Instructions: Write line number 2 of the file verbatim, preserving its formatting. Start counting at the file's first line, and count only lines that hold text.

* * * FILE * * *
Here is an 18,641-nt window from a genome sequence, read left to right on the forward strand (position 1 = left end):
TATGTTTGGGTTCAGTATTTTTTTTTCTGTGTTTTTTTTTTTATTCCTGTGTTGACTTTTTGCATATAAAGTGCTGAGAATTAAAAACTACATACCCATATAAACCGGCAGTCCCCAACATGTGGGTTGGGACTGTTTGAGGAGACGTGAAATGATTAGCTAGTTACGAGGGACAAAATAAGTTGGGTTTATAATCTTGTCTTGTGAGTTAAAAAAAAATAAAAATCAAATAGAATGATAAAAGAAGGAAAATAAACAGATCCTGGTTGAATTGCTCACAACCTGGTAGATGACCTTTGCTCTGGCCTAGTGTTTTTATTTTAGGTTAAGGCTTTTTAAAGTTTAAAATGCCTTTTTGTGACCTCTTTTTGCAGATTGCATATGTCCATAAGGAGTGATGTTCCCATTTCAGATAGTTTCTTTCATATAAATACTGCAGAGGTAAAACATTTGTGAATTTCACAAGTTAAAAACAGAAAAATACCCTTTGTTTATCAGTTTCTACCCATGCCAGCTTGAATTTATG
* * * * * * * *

TATGTTTGGGTTCAGTATTTTTTTTTCTGTGTTTTTTTTTTTATTCCTGTGTTGACTTTTTGCATATAAAGTGCTGAGAATTAAAAACTACATACCCATATAAACCGGCAGTCCCCAACATGTGGGTTGGGACTGTTTGAGGAGACGTGAAATGATTAGCTAGTTACGAGGGACAAAATAAGTTGGGTTTATAATCTTGTCTTGTGAGTTAAAAAAAAATAAAAATCAAATAGAATGATAAAAGAAGGAAAATAAACAGATCCTGGTTGAATTGCTCACAACCTGGTAGATGACCTTTGCTCTGGCCTAGTGTTTTTATTTTAGGTTAAGGCTTTTTAAAGTTTAAAATGCCTTTTTGTGACCTCTTTTTGCAGATTGCATATGTCCATAAGGAGTGATGTTCCCATTTCAGATAGTTTCTTTCATATAAATACTGCAGAGGTAAAACATTTGTGAATTTCACAAGTTAAAAACAGAAAAATACCCTTTGTTTATCAGTTTCTACCCATGCCAGCTTGAATTTATG